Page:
Again, I have invoked this parallel between physics and ethics in an effort to get clear about the philosophical and cultural milieu within which, from an Aristotelian perspective, Leibniz performed brilliantly but in the end caved in to the intellectual imperialism of the mechanists. Of course, there were other notable attempts to cope with this situation. Yet while I must confess a certain fascination with, and even admiration for, the uncompromising Christian anti-Aristotelianism with which Malebranche and Berkeley tried to mute certain lamentable consequences of the scientific revolution, from an Aristotelian perspective it is Leibniz who is the hero, albeit a flawed hero. He saw exactly what was at stake in the overthrow of Aristotelianism, and he saw a lot that he didn't much like. I just wish he were around today to see the modest renaissance of Aristotelianism across a wide range of philosophical disciplines--including, interestingly, the philosophy of physics.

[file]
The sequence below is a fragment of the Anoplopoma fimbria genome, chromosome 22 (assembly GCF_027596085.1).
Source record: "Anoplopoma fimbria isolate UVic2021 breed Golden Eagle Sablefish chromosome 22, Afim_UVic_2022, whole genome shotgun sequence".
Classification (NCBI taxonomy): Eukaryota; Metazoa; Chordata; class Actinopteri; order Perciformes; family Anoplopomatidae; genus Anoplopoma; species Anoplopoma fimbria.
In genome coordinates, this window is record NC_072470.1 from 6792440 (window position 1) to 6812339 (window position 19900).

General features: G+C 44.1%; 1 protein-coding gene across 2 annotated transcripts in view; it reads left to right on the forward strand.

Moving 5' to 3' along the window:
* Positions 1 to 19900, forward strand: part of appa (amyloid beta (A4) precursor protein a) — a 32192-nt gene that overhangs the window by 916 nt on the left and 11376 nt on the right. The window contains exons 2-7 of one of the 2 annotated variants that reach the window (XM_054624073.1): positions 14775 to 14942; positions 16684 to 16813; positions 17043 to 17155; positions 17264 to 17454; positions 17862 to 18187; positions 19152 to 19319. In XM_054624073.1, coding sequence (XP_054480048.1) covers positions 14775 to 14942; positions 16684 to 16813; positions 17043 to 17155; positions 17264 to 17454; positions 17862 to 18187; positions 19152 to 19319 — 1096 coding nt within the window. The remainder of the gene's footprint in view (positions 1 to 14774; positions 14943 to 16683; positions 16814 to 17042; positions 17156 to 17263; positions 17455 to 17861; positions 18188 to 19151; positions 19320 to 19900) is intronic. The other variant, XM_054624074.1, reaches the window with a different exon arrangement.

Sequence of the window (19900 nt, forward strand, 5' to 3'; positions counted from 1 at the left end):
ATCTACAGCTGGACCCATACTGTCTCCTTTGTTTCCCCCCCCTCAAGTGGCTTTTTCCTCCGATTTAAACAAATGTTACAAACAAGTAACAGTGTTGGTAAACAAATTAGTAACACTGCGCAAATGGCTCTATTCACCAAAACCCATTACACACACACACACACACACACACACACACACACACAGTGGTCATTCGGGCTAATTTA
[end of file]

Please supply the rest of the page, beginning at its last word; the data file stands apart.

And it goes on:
1. I want to let you know, by the way, that my colleague Joe Bobik is about to publish a translation, commentary, and interpretation of two works by St. Thomas on natural philosophy, including his work on how elements survive in higher-level mixed bodies. In this work Joe has done for St. Thomas's natural philosophy what he earlier in his career did for the De Ente et Essentia. I thought some of you might be interested.